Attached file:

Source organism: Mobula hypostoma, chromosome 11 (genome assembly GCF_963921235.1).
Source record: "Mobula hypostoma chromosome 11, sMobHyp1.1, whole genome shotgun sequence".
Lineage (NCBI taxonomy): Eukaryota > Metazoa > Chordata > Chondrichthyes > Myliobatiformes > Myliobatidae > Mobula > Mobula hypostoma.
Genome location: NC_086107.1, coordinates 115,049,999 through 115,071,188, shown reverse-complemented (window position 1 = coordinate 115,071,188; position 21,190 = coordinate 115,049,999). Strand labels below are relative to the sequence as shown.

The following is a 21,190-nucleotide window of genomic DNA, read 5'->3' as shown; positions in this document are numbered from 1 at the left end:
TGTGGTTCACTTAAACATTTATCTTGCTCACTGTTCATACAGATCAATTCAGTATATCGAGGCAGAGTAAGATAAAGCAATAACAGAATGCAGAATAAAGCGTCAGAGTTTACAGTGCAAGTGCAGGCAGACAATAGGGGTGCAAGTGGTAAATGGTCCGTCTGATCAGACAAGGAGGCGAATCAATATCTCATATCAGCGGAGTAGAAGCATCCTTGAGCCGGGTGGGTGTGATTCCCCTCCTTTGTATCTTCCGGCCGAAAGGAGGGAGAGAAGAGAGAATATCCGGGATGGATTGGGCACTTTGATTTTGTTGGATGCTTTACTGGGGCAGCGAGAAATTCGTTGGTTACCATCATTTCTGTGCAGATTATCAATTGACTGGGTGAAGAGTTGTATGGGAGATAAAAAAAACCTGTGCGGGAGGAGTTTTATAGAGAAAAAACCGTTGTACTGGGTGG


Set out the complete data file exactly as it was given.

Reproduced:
Source organism: Mobula hypostoma, chromosome 11 (genome assembly GCF_963921235.1).
Source record: "Mobula hypostoma chromosome 11, sMobHyp1.1, whole genome shotgun sequence".
Lineage (NCBI taxonomy): Eukaryota > Metazoa > Chordata > Chondrichthyes > Myliobatiformes > Myliobatidae > Mobula > Mobula hypostoma.
Genome location: NC_086107.1, coordinates 115,049,999 through 115,071,188, shown reverse-complemented (window position 1 = coordinate 115,071,188; position 21,190 = coordinate 115,049,999). Strand labels below are relative to the sequence as shown.

The following is a 21,190-nucleotide window of genomic DNA, read 5'->3' as shown; positions in this document are numbered from 1 at the left end:
TGTGGTTCACTTAAACATTTATCTTGCTCACTGTTCATACAGATCAATTCAGTATATCGAGGCAGAGTAAGATAAAGCAATAACAGAATGCAGAATAAAGCGTCAGAGTTTACAGTGCAAGTGCAGGCAGACAATAGGGGTGCAAGTGGTAAATGGTCCGTCTGATCAGACAAGGAGGCGAATCAATATCTCATATCAGCGGAGTAGAAGCATCCTTGAGCCGGGTGGGTGTGATTCCCCTCCTTTGTATCTTCCGGCCGAAAGGAGGGAGAGAAGAGAGAATATCCGGGATGGATTGGGCACTTTGATTTTGTTGGATGCTTTACTGGGGCAGCGAGAAATTCGTTGGTTACCATCATTTCTGTGCAGATTATCAATTGACTGGGTGAAGAGTTGTATGGGAGATAAAAAAAACCTGTGCGGGAGGAGTTTTATAGAGAAAAAACCGTTGTACTGGGTGG